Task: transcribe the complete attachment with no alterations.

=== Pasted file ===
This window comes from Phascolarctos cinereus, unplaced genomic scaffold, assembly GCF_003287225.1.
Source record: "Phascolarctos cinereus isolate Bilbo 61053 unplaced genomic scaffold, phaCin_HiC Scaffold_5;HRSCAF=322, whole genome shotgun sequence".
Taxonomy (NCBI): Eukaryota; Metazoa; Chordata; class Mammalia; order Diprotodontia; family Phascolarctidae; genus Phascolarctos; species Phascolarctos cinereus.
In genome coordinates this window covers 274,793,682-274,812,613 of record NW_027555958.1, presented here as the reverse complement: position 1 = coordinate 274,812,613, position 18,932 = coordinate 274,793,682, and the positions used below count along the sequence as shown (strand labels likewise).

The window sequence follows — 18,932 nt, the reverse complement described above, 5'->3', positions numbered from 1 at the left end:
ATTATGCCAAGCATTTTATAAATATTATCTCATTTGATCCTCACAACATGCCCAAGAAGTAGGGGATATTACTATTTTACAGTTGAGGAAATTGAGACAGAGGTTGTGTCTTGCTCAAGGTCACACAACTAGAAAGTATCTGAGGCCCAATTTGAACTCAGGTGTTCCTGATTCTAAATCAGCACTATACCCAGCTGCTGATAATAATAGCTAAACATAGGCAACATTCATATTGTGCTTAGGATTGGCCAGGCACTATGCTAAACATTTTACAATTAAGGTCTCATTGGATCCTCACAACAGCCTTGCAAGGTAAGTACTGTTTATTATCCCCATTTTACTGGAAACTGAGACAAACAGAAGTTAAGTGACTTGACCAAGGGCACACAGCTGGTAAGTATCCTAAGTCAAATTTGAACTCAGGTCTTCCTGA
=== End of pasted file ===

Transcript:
This window comes from Phascolarctos cinereus, unplaced genomic scaffold, assembly GCF_003287225.1.
Source record: "Phascolarctos cinereus isolate Bilbo 61053 unplaced genomic scaffold, phaCin_HiC Scaffold_5;HRSCAF=322, whole genome shotgun sequence".
Taxonomy (NCBI): Eukaryota; Metazoa; Chordata; class Mammalia; order Diprotodontia; family Phascolarctidae; genus Phascolarctos; species Phascolarctos cinereus.
In genome coordinates this window covers 274,793,682-274,812,613 of record NW_027555958.1, presented here as the reverse complement: position 1 = coordinate 274,812,613, position 18,932 = coordinate 274,793,682, and the positions used below count along the sequence as shown (strand labels likewise).

The window sequence follows — 18,932 nt, the reverse complement described above, 5'->3', positions numbered from 1 at the left end:
ATTATGCCAAGCATTTTATAAATATTATCTCATTTGATCCTCACAACATGCCCAAGAAGTAGGGGATATTACTATTTTACAGTTGAGGAAATTGAGACAGAGGTTGTGTCTTGCTCAAGGTCACACAACTAGAAAGTATCTGAGGCCCAATTTGAACTCAGGTGTTCCTGATTCTAAATCAGCACTATACCCAGCTGCTGATAATAATAGCTAAACATAGGCAACATTCATATTGTGCTTAGGATTGGCCAGGCACTATGCTAAACATTTTACAATTAAGGTCTCATTGGATCCTCACAACAGCCTTGCAAGGTAAGTACTGTTTATTATCCCCATTTTACTGGAAACTGAGACAAACAGAAGTTAAGTGACTTGACCAAGGGCACACAGCTGGTAAGTATCCTAAGTCAAATTTGAACTCAGGTCTTCCTGA